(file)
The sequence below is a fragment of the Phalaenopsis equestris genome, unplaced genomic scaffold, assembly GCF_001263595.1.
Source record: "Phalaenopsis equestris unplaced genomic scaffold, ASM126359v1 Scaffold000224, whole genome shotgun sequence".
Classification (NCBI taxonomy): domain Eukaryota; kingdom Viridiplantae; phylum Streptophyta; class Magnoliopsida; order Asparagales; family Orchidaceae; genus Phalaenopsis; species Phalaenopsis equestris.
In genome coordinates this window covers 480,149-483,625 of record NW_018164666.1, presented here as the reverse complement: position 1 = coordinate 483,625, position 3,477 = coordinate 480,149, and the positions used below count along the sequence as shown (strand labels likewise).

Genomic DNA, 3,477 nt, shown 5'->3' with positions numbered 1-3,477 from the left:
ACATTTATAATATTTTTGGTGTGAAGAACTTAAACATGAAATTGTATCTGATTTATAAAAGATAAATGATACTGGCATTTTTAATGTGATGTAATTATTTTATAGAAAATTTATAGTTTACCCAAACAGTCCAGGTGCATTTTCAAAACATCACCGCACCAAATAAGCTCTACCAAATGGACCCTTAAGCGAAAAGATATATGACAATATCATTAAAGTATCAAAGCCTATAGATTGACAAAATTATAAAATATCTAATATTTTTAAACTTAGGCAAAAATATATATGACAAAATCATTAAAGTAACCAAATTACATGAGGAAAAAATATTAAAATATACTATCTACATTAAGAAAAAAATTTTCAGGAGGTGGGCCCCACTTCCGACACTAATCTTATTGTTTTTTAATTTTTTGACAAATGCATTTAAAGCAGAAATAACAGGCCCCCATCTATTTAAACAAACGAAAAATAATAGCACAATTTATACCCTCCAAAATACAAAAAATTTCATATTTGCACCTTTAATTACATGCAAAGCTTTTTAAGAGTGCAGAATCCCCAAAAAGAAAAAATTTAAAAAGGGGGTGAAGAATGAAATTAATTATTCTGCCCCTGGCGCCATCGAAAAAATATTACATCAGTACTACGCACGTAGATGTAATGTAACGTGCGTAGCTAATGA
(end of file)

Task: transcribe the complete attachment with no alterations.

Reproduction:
The sequence below is a fragment of the Phalaenopsis equestris genome, unplaced genomic scaffold, assembly GCF_001263595.1.
Source record: "Phalaenopsis equestris unplaced genomic scaffold, ASM126359v1 Scaffold000224, whole genome shotgun sequence".
Classification (NCBI taxonomy): domain Eukaryota; kingdom Viridiplantae; phylum Streptophyta; class Magnoliopsida; order Asparagales; family Orchidaceae; genus Phalaenopsis; species Phalaenopsis equestris.
In genome coordinates this window covers 480,149-483,625 of record NW_018164666.1, presented here as the reverse complement: position 1 = coordinate 483,625, position 3,477 = coordinate 480,149, and the positions used below count along the sequence as shown (strand labels likewise).

Genomic DNA, 3,477 nt, shown 5'->3' with positions numbered 1-3,477 from the left:
ACATTTATAATATTTTTGGTGTGAAGAACTTAAACATGAAATTGTATCTGATTTATAAAAGATAAATGATACTGGCATTTTTAATGTGATGTAATTATTTTATAGAAAATTTATAGTTTACCCAAACAGTCCAGGTGCATTTTCAAAACATCACCGCACCAAATAAGCTCTACCAAATGGACCCTTAAGCGAAAAGATATATGACAATATCATTAAAGTATCAAAGCCTATAGATTGACAAAATTATAAAATATCTAATATTTTTAAACTTAGGCAAAAATATATATGACAAAATCATTAAAGTAACCAAATTACATGAGGAAAAAATATTAAAATATACTATCTACATTAAGAAAAAAATTTTCAGGAGGTGGGCCCCACTTCCGACACTAATCTTATTGTTTTTTAATTTTTTGACAAATGCATTTAAAGCAGAAATAACAGGCCCCCATCTATTTAAACAAACGAAAAATAATAGCACAATTTATACCCTCCAAAATACAAAAAATTTCATATTTGCACCTTTAATTACATGCAAAGCTTTTTAAGAGTGCAGAATCCCCAAAAAGAAAAAATTTAAAAAGGGGGTGAAGAATGAAATTAATTATTCTGCCCCTGGCGCCATCGAAAAAATATTACATCAGTACTACGCACGTAGATGTAATGTAACGTGCGTAGCTAATGA